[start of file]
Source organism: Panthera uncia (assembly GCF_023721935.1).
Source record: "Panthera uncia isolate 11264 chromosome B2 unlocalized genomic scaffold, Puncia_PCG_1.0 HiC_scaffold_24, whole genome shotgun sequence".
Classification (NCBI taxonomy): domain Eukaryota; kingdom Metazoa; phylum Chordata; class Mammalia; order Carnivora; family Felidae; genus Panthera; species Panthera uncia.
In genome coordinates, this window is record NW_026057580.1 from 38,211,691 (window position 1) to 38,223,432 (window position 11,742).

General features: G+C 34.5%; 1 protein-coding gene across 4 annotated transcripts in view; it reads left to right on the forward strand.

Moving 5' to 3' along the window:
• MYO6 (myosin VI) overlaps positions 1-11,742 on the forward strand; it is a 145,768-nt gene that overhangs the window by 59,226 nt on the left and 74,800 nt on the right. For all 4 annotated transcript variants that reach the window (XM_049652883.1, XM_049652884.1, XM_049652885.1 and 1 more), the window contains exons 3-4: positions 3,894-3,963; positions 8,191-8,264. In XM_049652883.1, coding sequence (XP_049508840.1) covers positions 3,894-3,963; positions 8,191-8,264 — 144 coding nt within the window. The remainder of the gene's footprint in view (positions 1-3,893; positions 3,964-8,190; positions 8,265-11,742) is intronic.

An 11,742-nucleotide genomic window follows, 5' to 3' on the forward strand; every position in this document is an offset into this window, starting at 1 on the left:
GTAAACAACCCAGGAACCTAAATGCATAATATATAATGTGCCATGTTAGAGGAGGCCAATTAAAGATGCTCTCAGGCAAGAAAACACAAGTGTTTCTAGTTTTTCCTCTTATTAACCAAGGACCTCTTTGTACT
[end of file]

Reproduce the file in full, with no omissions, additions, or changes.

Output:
Source organism: Panthera uncia (assembly GCF_023721935.1).
Source record: "Panthera uncia isolate 11264 chromosome B2 unlocalized genomic scaffold, Puncia_PCG_1.0 HiC_scaffold_24, whole genome shotgun sequence".
Classification (NCBI taxonomy): domain Eukaryota; kingdom Metazoa; phylum Chordata; class Mammalia; order Carnivora; family Felidae; genus Panthera; species Panthera uncia.
In genome coordinates, this window is record NW_026057580.1 from 38,211,691 (window position 1) to 38,223,432 (window position 11,742).

General features: G+C 34.5%; 1 protein-coding gene across 4 annotated transcripts in view; it reads left to right on the forward strand.

Moving 5' to 3' along the window:
• MYO6 (myosin VI) overlaps positions 1-11,742 on the forward strand; it is a 145,768-nt gene that overhangs the window by 59,226 nt on the left and 74,800 nt on the right. For all 4 annotated transcript variants that reach the window (XM_049652883.1, XM_049652884.1, XM_049652885.1 and 1 more), the window contains exons 3-4: positions 3,894-3,963; positions 8,191-8,264. In XM_049652883.1, coding sequence (XP_049508840.1) covers positions 3,894-3,963; positions 8,191-8,264 — 144 coding nt within the window. The remainder of the gene's footprint in view (positions 1-3,893; positions 3,964-8,190; positions 8,265-11,742) is intronic.

An 11,742-nucleotide genomic window follows, 5' to 3' on the forward strand; every position in this document is an offset into this window, starting at 1 on the left:
GTAAACAACCCAGGAACCTAAATGCATAATATATAATGTGCCATGTTAGAGGAGGCCAATTAAAGATGCTCTCAGGCAAGAAAACACAAGTGTTTCTAGTTTTTCCTCTTATTAACCAAGGACCTCTTTGTACT